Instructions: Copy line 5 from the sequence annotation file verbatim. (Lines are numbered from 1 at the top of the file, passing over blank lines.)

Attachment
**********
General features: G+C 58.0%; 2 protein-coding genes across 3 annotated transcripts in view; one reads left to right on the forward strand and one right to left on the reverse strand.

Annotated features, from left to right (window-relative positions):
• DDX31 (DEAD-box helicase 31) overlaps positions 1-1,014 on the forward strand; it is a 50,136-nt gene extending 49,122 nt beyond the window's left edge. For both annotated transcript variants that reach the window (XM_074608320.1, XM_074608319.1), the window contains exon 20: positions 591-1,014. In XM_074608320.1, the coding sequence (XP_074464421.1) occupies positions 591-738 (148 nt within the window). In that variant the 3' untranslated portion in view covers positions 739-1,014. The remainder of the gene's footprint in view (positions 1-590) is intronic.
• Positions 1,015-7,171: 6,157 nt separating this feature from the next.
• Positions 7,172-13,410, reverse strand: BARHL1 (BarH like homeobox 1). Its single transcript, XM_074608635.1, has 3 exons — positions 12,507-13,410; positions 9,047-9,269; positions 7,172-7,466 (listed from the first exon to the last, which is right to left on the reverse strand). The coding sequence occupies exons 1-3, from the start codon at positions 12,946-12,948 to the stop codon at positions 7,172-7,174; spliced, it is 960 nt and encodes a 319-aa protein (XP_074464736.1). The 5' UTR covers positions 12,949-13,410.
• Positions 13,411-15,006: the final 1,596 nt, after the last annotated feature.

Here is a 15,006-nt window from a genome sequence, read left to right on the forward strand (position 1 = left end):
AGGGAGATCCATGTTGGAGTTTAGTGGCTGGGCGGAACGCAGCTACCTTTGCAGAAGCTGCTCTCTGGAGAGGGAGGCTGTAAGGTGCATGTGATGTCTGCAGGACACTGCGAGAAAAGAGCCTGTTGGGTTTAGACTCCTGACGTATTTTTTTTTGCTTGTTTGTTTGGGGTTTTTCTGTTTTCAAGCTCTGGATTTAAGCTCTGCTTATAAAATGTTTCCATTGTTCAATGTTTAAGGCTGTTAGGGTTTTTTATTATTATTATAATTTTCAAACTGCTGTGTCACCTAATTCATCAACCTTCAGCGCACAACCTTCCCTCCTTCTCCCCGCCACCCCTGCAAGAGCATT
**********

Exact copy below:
• Positions 7,172-13,410, reverse strand: BARHL1 (BarH like homeobox 1). Its single transcript, XM_074608635.1, has 3 exons — positions 12,507-13,410; positions 9,047-9,269; positions 7,172-7,466 (listed from the first exon to the last, which is right to left on the reverse strand). The coding sequence occupies exons 1-3, from the start codon at positions 12,946-12,948 to the stop codon at positions 7,172-7,174; spliced, it is 960 nt and encodes a 319-aa protein (XP_074464736.1). The 5' UTR covers positions 12,949-13,410.